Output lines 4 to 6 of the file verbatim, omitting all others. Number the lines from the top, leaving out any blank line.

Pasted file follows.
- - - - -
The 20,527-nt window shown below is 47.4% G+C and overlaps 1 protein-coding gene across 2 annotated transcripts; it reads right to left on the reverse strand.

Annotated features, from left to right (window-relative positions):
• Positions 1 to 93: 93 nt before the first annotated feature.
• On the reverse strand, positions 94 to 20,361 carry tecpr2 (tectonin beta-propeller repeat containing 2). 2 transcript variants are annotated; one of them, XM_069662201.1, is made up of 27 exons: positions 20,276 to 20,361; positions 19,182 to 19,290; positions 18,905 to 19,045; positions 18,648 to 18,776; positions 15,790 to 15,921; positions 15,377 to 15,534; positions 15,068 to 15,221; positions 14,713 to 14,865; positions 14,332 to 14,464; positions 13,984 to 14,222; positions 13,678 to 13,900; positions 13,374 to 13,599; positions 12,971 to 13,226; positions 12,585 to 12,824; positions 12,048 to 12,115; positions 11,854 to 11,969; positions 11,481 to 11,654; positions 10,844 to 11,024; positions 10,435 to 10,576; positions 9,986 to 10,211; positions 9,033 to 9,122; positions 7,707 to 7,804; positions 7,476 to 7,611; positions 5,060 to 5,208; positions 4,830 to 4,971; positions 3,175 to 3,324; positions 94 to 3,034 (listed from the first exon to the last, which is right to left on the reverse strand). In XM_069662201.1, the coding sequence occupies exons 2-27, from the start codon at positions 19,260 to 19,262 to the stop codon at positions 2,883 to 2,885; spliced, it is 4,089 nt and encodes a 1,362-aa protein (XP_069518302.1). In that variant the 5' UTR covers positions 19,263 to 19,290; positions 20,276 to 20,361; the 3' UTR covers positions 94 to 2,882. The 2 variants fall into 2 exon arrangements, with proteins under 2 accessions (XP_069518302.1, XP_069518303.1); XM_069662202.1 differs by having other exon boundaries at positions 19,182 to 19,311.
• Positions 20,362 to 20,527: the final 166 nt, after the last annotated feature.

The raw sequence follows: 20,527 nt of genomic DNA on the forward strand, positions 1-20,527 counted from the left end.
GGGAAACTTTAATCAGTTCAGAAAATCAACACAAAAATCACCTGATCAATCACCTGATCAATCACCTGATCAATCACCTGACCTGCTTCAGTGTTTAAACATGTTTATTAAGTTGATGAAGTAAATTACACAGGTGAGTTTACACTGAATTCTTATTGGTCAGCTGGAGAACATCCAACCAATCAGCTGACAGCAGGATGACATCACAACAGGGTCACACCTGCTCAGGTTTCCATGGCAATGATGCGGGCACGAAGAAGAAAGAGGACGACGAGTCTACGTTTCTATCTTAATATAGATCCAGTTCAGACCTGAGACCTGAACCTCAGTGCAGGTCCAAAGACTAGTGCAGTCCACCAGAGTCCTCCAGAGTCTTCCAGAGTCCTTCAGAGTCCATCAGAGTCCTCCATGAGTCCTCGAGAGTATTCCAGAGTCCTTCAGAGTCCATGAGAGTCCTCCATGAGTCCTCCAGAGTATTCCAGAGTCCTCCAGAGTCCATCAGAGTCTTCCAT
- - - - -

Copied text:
• On the reverse strand, positions 94 to 20,361 carry tecpr2 (tectonin beta-propeller repeat containing 2). 2 transcript variants are annotated; one of them, XM_069662201.1, is made up of 27 exons: positions 20,276 to 20,361; positions 19,182 to 19,290; positions 18,905 to 19,045; positions 18,648 to 18,776; positions 15,790 to 15,921; positions 15,377 to 15,534; positions 15,068 to 15,221; positions 14,713 to 14,865; positions 14,332 to 14,464; positions 13,984 to 14,222; positions 13,678 to 13,900; positions 13,374 to 13,599; positions 12,971 to 13,226; positions 12,585 to 12,824; positions 12,048 to 12,115; positions 11,854 to 11,969; positions 11,481 to 11,654; positions 10,844 to 11,024; positions 10,435 to 10,576; positions 9,986 to 10,211; positions 9,033 to 9,122; positions 7,707 to 7,804; positions 7,476 to 7,611; positions 5,060 to 5,208; positions 4,830 to 4,971; positions 3,175 to 3,324; positions 94 to 3,034 (listed from the first exon to the last, which is right to left on the reverse strand). In XM_069662201.1, the coding sequence occupies exons 2-27, from the start codon at positions 19,260 to 19,262 to the stop codon at positions 2,883 to 2,885; spliced, it is 4,089 nt and encodes a 1,362-aa protein (XP_069518302.1). In that variant the 5' UTR covers positions 19,263 to 19,290; positions 20,276 to 20,361; the 3' UTR covers positions 94 to 2,882. The 2 variants fall into 2 exon arrangements, with proteins under 2 accessions (XP_069518302.1, XP_069518303.1); XM_069662202.1 differs by having other exon boundaries at positions 19,182 to 19,311.
• Positions 20,362 to 20,527: the final 166 nt, after the last annotated feature.

The raw sequence follows: 20,527 nt of genomic DNA on the forward strand, positions 1-20,527 counted from the left end.